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Lately, this sunny yellow, lightly-spiced granola has been my new favorite breakfast. Coconut butter and maple syrup make the perfect rich binding mixture, and along with the nuts, seeds and whole grains in there, this granola makes for a healthy, nutrient-dense meal. Top it with fresh berries and plant-based milk, or enjoy it as a snack over some vegan yogurt.

One of the best parts about making golden granola cereal is that you also end up with delicious golden milk! Turmeric is what gives this granola a bright yellow color and it also contains powerful antioxidant and anti-inflammatory properties. I’m always trying to find ways to include more turmeric in my day, and this is definitely one of my favorite ways to enjoy it!

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I chose to use coconut butter because it’s mild flavor lets the warm spices shine through, where as other nut butters can sometimes be a bit heavy and overpowering. No refined oils are needed in this recipe because the natural oils in the coconut butter allow the granola to crisp up perfectly.

Coconut butter is just blended coconut meat, with nothing added and nothing taken away, so it still contains all of it’s fiber, vitamins, and minerals, making it a much healthier alternative to coconut oil.

For a lower-fat version, you could substitute the coconut butter for date paste (soaked, blended dates) instead.

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This granola is done in under an hour and makes about 6 cups. It’s best to bake it at a low temperature for a longer amount of time to avoid creating harmful compounds which are created when certain foods are cooked at high temperatures. This granola will still get perfectly crispy and lightly golden, it just requires about 35-40 minutes in the oven at 275 ℉.

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Once it’s done baking, allow it to cool completely then store in a jar or sealed container on the countertop or in the fridge. The longest mine has ever lasted is three days, but it should keep well for about a week or so.

To see the whole process, check out my recipe video:

Let me know if you try it out and leave a comment below. I hope you enjoy this granola recipe!


Seasonal Cherry & Apricot Nut Crumble With Vanilla Almond Cream [with raw option!]

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Early summer produce is finally here so it's the perfect time for cherries and apricots here in the Pacific Northwest. This week our CSA box was full of the most delicious fresh local fruits and we found ourselves with a dozen apricots and six pounds of beautiful fresh local cherries.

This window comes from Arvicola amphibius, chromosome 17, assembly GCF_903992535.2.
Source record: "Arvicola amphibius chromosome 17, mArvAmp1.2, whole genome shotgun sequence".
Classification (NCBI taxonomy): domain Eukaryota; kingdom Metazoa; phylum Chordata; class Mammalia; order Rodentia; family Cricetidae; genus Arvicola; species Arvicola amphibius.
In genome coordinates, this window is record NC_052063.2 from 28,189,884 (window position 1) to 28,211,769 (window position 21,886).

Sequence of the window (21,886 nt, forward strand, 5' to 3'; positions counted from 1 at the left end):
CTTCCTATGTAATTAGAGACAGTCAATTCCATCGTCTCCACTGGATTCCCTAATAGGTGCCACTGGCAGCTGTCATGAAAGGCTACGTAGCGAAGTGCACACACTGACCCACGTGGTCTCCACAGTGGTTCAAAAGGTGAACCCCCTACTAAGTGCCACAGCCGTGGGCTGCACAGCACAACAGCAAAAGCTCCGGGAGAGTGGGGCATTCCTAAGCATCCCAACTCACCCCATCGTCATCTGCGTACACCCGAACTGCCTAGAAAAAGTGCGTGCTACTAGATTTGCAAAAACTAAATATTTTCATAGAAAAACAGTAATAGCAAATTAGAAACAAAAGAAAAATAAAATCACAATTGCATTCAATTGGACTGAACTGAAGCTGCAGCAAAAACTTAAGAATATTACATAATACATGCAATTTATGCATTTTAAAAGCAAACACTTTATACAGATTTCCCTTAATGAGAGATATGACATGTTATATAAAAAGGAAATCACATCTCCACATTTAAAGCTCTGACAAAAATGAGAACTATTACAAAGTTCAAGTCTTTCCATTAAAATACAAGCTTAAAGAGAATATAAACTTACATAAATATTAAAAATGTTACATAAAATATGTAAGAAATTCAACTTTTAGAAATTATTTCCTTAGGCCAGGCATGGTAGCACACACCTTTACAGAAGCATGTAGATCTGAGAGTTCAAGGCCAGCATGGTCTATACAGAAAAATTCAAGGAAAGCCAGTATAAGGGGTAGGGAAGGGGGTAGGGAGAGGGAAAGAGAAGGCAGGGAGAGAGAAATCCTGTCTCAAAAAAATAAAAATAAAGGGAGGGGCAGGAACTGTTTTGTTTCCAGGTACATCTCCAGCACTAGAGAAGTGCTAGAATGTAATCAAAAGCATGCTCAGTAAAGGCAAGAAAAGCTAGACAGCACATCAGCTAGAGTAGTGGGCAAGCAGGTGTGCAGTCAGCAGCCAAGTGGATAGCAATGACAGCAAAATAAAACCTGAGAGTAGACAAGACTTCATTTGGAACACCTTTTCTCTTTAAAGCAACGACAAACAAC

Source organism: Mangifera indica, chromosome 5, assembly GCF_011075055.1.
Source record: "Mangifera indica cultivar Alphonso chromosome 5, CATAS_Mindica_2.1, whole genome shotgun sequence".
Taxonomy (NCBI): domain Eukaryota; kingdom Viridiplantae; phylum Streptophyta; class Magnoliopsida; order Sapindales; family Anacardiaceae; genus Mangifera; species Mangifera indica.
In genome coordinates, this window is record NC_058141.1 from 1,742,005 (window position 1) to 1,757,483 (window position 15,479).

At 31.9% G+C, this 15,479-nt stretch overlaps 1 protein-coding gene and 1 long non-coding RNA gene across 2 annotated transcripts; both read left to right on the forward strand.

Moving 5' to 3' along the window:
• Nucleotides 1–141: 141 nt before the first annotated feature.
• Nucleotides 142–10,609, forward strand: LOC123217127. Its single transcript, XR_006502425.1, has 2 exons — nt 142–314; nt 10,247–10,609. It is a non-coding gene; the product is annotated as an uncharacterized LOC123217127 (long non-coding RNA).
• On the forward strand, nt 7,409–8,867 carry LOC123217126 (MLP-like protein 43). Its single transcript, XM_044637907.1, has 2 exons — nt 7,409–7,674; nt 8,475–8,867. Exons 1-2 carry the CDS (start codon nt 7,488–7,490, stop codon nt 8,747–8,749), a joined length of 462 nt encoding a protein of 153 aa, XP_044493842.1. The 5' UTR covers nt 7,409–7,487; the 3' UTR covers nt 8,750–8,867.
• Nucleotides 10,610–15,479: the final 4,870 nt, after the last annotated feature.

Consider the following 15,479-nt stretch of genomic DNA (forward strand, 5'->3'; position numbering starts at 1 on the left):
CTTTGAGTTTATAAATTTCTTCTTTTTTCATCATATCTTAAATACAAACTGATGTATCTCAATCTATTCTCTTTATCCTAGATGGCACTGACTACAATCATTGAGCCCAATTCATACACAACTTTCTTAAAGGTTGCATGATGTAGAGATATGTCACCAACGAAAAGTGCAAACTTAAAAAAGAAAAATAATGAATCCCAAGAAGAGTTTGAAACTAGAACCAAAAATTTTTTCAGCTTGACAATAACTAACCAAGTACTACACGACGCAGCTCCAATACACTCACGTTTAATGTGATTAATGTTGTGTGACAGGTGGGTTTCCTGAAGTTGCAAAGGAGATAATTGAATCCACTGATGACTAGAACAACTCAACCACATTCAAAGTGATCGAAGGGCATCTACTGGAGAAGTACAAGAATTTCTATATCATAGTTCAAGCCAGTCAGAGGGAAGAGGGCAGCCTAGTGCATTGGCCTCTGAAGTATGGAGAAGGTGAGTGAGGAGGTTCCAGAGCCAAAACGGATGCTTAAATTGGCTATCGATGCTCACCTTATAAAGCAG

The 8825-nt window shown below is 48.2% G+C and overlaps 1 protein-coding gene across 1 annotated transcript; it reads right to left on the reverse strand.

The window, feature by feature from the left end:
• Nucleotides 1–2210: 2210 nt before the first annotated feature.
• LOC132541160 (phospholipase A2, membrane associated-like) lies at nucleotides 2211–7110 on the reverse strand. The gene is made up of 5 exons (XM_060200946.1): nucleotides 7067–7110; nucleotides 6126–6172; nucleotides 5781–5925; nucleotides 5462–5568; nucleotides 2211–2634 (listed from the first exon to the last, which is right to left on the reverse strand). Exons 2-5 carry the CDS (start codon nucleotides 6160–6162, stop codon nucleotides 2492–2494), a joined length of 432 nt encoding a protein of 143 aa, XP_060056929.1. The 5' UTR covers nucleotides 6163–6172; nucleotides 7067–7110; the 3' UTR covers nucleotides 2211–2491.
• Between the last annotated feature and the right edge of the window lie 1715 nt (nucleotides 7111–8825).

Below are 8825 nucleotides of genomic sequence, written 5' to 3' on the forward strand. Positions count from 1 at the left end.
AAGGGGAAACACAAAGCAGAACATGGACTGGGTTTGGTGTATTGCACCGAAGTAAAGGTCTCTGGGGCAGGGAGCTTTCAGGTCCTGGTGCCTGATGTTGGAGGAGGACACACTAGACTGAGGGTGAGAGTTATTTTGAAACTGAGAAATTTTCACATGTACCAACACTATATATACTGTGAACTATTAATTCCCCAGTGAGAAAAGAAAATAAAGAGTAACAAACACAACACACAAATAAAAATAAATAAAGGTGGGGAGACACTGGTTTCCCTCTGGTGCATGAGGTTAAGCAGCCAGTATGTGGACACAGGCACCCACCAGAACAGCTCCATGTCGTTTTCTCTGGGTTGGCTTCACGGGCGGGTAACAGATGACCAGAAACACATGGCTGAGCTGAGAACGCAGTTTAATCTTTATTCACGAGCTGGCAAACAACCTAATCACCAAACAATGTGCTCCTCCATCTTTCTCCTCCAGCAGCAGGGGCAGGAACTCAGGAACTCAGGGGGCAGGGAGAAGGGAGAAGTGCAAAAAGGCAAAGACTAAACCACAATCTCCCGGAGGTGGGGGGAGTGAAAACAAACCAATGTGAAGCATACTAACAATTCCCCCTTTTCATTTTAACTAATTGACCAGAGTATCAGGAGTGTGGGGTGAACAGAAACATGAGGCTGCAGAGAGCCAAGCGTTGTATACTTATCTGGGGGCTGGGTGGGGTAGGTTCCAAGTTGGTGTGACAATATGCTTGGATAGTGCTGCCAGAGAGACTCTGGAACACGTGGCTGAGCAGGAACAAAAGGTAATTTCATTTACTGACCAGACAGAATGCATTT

It didn't take long before most of the cherries were devoured and since the remaining cherries and apricots were starting to soften a bit, I decided I'd use the rest of them to make a warm cherry and apricot compote filling with a raw nut & date crumble topping. 

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With all of this fruit in season lately, I've been loving the combination of fresh fruit with different kinds of chopped raw nuts and whipped nut creams. When the fruit had first arrived, I was enjoying the fruit on it's own as well as with almond cream and nut crumbles on top, inspired by this recipe, by Laura of The First Mess. But as the fruit I was using became a little more soft and overripe, I decided to make warm, delicately cooked, bowls of syrupy cherries and apricots, while still keeping the date and nut crumble and the almond cream fully raw.

I mainly chose to keep the nuts raw to avoid the formation of a compound called acrylamide.

In looking at research on nuts, they have been shown to form the compound acrylamide when baked at high temperatures (above 265 degrees F) which causes oxidative stress leading to cellular apoptosis, which can age us and raise disease risk. The length of baking time doesn't seem to be a factor, but keeping the temperature low is what's most important.

Just to avoid this process all together I like to keep the nuts completely raw, but if you prefer a warm nut topping, you can bake these for about 40 minutes at 250 degrees F, and avoid too much damage to the nuts. 

Raw nuts and seeds are actually some of the healthiest whole foods we can eat.

Nuts and seeds contain: LDL cholesterol-lowering phytosterols, circulation-promoting arginine (an amino acid), minerals, including potassium, calcium, magnesium, and selenium, and antioxidants, including flavonoids, resveratrol, tocopherols (vitamin E), and carotenoids.

Nuts and seeds also promote heart health. Eating five or more servings of nuts per week is estimated to reduce the risk of coronary heart disease by 35 percent. 

While it's important not to go overboard, even with raw nuts, adding them to fresh fruit and greens in small amounts helps to boost absorption of nutrients, making them healthier together than when enjoyed on their own.

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Making the Vanilla Almond Cream:

The first step is to make the raw vanilla almond cream. You'll need to soak your almonds overnight or for at least 8 hours, before draining, rinsing, and then blending them with the water, vanilla, maple syrup, and pinch of salt. Scoop the cream into a jar or container and store it in the fridge until cooled. 

If you don't like seeing little brown specks in your almond cream, you can blanch the almonds first and then run them under cold water to remove the skins, but I find it doesn't make any difference in the taste or texture of the cream and I don't mind seeing some specks.